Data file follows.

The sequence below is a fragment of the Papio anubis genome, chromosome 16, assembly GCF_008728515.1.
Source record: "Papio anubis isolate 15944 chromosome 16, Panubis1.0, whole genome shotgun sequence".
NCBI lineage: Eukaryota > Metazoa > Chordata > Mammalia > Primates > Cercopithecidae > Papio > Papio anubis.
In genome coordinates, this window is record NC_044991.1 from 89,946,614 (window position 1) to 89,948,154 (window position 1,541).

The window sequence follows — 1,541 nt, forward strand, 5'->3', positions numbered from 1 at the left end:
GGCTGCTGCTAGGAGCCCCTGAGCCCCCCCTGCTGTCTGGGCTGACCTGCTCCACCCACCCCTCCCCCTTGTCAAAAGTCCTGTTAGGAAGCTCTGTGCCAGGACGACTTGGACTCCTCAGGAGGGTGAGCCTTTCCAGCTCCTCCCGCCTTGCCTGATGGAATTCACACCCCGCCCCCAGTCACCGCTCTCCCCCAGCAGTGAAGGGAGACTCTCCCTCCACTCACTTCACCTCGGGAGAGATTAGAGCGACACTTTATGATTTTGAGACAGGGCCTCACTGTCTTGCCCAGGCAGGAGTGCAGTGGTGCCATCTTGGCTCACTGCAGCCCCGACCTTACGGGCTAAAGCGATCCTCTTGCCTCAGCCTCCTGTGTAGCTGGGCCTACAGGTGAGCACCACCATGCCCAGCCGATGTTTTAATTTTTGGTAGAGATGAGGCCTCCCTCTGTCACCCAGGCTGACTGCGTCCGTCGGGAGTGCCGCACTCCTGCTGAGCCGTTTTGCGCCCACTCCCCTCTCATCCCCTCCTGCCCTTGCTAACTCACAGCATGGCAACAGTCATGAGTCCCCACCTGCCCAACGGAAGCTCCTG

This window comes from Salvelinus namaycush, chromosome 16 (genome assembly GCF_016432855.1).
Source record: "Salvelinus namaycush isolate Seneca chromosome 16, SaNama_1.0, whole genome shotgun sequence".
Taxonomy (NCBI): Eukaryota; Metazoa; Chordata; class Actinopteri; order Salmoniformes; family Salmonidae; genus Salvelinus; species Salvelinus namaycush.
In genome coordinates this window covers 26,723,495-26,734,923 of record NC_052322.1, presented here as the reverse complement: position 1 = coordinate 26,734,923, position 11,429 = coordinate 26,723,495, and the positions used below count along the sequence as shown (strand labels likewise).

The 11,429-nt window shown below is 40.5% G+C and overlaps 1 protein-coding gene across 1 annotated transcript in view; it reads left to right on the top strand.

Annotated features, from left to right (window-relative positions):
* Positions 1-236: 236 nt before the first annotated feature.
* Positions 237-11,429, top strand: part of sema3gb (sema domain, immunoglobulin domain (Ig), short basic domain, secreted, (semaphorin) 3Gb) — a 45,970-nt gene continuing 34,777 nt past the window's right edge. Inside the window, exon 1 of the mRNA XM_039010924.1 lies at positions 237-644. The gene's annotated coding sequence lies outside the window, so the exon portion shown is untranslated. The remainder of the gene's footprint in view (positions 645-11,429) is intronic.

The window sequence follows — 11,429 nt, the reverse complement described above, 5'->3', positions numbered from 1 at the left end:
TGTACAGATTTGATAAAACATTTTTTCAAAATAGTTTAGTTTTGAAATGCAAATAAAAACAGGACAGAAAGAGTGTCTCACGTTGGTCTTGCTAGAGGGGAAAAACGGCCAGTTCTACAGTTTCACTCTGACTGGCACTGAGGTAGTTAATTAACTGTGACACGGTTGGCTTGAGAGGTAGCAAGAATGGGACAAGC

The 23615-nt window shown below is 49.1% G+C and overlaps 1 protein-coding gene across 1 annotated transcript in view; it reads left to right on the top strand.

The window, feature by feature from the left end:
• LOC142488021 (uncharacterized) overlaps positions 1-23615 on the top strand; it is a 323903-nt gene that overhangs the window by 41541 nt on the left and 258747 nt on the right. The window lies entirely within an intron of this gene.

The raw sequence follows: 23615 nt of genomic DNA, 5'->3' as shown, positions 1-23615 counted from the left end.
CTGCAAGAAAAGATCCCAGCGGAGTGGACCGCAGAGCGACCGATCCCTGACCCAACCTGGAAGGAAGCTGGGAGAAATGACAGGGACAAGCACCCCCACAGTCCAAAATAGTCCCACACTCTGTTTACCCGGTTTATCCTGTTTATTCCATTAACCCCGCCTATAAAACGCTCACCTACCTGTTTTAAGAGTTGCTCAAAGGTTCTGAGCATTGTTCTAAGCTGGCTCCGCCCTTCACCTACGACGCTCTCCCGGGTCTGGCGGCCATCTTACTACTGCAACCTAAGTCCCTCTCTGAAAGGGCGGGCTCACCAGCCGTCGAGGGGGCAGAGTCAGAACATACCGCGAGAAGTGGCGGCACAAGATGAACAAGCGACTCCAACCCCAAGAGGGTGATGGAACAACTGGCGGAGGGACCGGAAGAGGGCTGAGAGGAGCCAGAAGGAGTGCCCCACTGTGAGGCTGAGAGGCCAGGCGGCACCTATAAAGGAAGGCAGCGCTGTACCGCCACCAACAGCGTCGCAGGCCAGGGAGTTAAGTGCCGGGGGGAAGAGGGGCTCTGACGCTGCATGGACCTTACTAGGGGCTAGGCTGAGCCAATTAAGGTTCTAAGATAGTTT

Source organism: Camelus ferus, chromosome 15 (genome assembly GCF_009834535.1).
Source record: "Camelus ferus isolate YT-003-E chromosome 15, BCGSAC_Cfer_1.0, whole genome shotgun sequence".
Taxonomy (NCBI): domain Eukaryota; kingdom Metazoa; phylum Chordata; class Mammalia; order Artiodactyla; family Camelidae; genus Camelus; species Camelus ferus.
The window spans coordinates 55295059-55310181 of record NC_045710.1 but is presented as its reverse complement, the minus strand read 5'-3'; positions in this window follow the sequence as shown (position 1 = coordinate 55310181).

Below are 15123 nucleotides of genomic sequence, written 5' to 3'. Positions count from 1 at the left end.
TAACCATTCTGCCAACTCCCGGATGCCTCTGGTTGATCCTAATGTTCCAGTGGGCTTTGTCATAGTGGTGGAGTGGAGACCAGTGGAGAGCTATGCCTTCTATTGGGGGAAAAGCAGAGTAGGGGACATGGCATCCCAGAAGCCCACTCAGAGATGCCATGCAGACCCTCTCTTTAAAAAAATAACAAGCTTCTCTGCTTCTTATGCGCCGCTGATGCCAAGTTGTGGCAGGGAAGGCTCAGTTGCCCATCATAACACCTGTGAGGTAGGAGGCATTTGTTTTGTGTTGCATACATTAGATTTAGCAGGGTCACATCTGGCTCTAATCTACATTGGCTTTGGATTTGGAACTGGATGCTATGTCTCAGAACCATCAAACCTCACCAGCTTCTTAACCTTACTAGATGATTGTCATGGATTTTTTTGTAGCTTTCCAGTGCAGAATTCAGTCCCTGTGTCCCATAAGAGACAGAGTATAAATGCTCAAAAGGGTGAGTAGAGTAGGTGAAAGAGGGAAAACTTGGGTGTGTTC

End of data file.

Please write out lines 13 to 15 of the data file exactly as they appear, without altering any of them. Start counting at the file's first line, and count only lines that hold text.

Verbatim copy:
* Positions 1-236: 236 nt before the first annotated feature.
* Positions 237-11,429, top strand: part of sema3gb (sema domain, immunoglobulin domain (Ig), short basic domain, secreted, (semaphorin) 3Gb) — a 45,970-nt gene continuing 34,777 nt past the window's right edge. Inside the window, exon 1 of the mRNA XM_039010924.1 lies at positions 237-644. The gene's annotated coding sequence lies outside the window, so the exon portion shown is untranslated. The remainder of the gene's footprint in view (positions 645-11,429) is intronic.

The window sequence follows — 11,429 nt, the reverse complement described above, 5'->3', positions numbered from 1 at the left end: